Blogging has gone out of style. But for writers, it’s as current as ever.
I don’t care if you post on WordPress, LinkedIn, Medium, Substack, Twitter threads, or even Facebook. The key is to regularly write moderately long (at least 400 words) chunks of prose about ideas and post them where you can get feedback.
You should be blogging. It will make you a better writer, improve your ideas, and increase your visibility.
Writers with more experience are better.
When you write a lot, you develop your craft in all sorts of ways. You learn to express an idea economically. You learn to tell stories. You learn to experiment with the form, using tools like long and short sentences, bullets, rhetorical questions, and straw man arguments.
There is no better way to do this than to practice it a lot. And there is no better discipline for that than blogging on a regular schedule.
You might think journaling is a good substitute. I disagree. Posting means others will read what you write. That improves your discipline. And you’ll get feedback. You’ll see what works and what resonates, and also what kind of errors you make and which of your writing fails to get traction.
Writing for an editor will give you more focused feedback, but no one can afford an editor for everything they write. When you blog, the world is your editor.
Blogging is also a good length to practice with. A blog post is long enough to capture an idea. It has a beginning, a middle, and an end. When it succeeds, it makes people think.
Blogging is low-effort. It takes an hour or so to write and post 500 words. The interval between thinking of the idea and writing it down can be short. There’s no time for writer’s block to intimidate you; you just think, write, and post.
Every time you post, you should also self-edit. Read what you wrote and make it better. Identify and fix mistakes like typos, repeated words, and overuse of weasel words or exclamation points.
Writing is a craft. When you exercise the writing muscles, they get stronger. Blogging is like the ten-minute workout you can do every other day, which is a lot better for those writing muscles than a massive flex-fest once a month.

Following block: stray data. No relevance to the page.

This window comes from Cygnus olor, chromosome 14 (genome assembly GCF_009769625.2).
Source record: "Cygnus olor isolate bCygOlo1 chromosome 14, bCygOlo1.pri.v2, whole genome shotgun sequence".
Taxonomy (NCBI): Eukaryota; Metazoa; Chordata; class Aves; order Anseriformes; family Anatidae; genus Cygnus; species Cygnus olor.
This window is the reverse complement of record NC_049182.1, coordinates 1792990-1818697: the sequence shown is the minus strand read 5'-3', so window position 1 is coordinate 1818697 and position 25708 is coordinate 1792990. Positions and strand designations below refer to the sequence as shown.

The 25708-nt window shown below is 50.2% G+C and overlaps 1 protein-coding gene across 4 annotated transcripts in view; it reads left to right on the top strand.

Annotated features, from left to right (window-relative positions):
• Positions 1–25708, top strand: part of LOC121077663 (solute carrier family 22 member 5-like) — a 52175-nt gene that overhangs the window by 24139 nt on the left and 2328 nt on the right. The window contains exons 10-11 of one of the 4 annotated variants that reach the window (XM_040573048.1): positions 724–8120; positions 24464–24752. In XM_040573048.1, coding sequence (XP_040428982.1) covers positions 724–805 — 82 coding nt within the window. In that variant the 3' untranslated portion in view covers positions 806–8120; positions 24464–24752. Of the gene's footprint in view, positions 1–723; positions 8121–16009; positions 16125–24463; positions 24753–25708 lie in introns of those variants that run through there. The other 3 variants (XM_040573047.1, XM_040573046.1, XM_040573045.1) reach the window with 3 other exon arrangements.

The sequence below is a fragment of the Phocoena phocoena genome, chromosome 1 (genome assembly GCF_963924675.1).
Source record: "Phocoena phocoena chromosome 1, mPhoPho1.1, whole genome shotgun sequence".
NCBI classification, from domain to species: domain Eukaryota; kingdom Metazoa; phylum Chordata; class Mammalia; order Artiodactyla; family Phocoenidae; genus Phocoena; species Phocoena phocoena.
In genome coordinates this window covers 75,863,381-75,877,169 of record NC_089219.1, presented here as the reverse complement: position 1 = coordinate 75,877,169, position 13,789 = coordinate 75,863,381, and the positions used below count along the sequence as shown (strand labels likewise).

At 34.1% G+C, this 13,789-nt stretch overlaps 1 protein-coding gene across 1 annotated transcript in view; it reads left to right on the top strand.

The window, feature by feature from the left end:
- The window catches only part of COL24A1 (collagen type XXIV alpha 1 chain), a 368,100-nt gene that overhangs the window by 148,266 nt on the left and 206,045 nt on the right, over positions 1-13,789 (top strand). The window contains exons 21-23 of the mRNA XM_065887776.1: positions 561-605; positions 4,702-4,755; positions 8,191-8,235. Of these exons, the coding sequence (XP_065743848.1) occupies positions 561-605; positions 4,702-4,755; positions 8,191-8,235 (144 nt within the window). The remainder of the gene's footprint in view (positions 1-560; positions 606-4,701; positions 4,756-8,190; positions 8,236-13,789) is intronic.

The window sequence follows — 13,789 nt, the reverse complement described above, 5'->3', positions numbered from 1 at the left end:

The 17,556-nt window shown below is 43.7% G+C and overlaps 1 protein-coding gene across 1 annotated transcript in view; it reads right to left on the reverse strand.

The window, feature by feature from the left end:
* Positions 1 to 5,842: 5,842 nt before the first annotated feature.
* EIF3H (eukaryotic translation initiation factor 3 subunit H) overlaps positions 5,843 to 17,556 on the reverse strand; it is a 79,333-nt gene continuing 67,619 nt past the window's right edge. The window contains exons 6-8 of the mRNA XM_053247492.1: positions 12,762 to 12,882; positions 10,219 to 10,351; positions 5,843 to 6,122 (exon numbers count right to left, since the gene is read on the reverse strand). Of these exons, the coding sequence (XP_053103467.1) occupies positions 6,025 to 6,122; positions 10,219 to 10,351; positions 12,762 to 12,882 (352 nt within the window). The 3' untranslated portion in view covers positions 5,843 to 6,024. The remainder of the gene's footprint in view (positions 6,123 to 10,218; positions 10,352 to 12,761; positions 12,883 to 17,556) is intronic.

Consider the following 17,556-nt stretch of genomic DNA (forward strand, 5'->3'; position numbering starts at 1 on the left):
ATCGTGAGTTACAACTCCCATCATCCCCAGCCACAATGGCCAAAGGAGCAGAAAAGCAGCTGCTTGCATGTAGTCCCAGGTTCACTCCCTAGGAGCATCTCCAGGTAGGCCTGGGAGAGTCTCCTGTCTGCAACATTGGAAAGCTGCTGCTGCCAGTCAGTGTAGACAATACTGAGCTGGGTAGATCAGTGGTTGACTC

2 Testing ideas
If you are a writer, you are probably thinking of assembling your ideas into a book, or pitching them to be published somewhere that pays. That’s work. And are the ideas any good?
You can test those ideas with a colleague or friend, but everyone has biases. They may reject your best ideas (or embrace your worst ones) for idiosyncratic reasons.
You should develop the reflex: have an idea, then quickly write about the idea and get feedback.
The simple act of writing about the idea will force you to think harder about it. Ideas that seemed awesome in your imagination reveal their weaknesses as you write them down. This forces you to gather evidence and strengthen your case.
Based on the feedback from your blog readers, you can decide if the idea you post is perfect (unlikely) or how you can improve it.
If you’re writing a case study story, you’ll figure out how to reveal a person’s experience in a way that has a lesson. You’ll get practice on what to leave in and what to leave out. And you’ll see which stories resonate with readers.
How do you get that feedback? Once you post, use social media or email to let people know there’s something to read. Your friends and followers are not objective, of course, but collectively, their regular feedback is way better than no feedback at all.
You may wonder, if I publish my ideas in a blog post, will they still be fresh enough to include in a book? Sure. Most of your audience is not reading every blog post. You can put the same ideas in a book, having tested them in your blog, and they’ll still be fresh to 99% of your readers.
3 Build an audience
“I’ll write a book. Then everyone will know who I am.”
This is exactly backwards.
They’re more likely to buy the book if they already know who you are. And they’ll know who you are if you’ve built an audience.
There are a lot of places to build an audience these days, like Twitter, TikTok, YouTube, or podcasts. But blogging doesn’t require any particular media skill, as podcasting or video does. If you do ten posts and one or two resonate, you’ll build an audience naturally. Starting from that, if you do ten more posts and one or two resonate, you’ll increase that audience. Blogging creates growth.
Some authors imagine that they should write first, then build their audience. It’s a lot more efficient to build the audience as you write. Then it will be there when you have something to promote, like a book.
Just do it
Decide on a platform. LinkedIn is easy. WordPress is flexible. Twitter threads are effortless. Don’t worry too much about what that platform is. Better to start with an imperfect platform than to dither about technology choices.
Write the first post. Write about anything, so long as it is an idea. When you have an idea, write.
Observe what worked and what didn’t.
Now do it again. Don’t let more than 10 days pass without blogging again. Put it on your to-do list.
Figure out what cadence is best for you. Do you write every Monday morning? Three times a week? Every other Saturday? Make it part of your routine.
Do that a few times, and you are a writer. And that’s an awfully good start to becoming an author.
One response to “3 essential reasons why all writers should blog”
the clarity with which you write Josh continues to amaze me.. I’ve thought about blogging and now I’m going to do it! thanks for the needed push!